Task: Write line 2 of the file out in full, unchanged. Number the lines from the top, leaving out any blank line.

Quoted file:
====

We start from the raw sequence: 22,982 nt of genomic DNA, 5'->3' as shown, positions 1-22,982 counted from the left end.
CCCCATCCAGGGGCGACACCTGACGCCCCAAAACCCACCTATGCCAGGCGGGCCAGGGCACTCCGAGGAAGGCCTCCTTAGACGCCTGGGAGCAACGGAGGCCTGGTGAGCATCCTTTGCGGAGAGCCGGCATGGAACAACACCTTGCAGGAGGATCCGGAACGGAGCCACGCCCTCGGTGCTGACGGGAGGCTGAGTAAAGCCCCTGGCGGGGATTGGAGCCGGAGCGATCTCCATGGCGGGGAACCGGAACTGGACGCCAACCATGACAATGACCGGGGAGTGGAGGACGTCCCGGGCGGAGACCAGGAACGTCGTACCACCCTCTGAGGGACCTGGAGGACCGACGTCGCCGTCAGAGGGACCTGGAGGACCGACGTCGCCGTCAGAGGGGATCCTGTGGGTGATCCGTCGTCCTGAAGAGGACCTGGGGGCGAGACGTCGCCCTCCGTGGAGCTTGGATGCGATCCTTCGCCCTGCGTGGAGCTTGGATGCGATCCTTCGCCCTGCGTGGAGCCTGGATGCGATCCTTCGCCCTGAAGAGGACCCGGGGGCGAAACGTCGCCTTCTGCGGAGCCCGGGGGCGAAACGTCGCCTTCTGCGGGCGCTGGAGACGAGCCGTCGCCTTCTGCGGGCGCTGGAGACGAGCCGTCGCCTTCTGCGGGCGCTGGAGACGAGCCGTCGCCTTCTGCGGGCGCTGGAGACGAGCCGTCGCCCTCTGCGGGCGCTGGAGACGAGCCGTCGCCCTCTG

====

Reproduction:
CCCCATCCAGGGGCGACACCTGACGCCCCAAAACCCACCTATGCCAGGCGGGCCAGGGCACTCCGAGGAAGGCCTCCTTAGACGCCTGGGAGCAACGGAGGCCTGGTGAGCATCCTTTGCGGAGAGCCGGCATGGAACAACACCTTGCAGGAGGATCCGGAACGGAGCCACGCCCTCGGTGCTGACGGGAGGCTGAGTAAAGCCCCTGGCGGGGATTGGAGCCGGAGCGATCTCCATGGCGGGGAACCGGAACTGGACGCCAACCATGACAATGACCGGGGAGTGGAGGACGTCCCGGGCGGAGACCAGGAACGTCGTACCACCCTCTGAGGGACCTGGAGGACCGACGTCGCCGTCAGAGGGACCTGGAGGACCGACGTCGCCGTCAGAGGGGATCCTGTGGGTGATCCGTCGTCCTGAAGAGGACCTGGGGGCGAGACGTCGCCCTCCGTGGAGCTTGGATGCGATCCTTCGCCCTGCGTGGAGCTTGGATGCGATCCTTCGCCCTGCGTGGAGCCTGGATGCGATCCTTCGCCCTGAAGAGGACCCGGGGGCGAAACGTCGCCTTCTGCGGAGCCCGGGGGCGAAACGTCGCCTTCTGCGGGCGCTGGAGACGAGCCGTCGCCTTCTGCGGGCGCTGGAGACGAGCCGTCGCCTTCTGCGGGCGCTGGAGACGAGCCGTCGCCTTCTGCGGGCGCTGGAGACGAGCCGTCGCCCTCTGCGGGCGCTGGAGACGAGCCGTCGCCCTCTG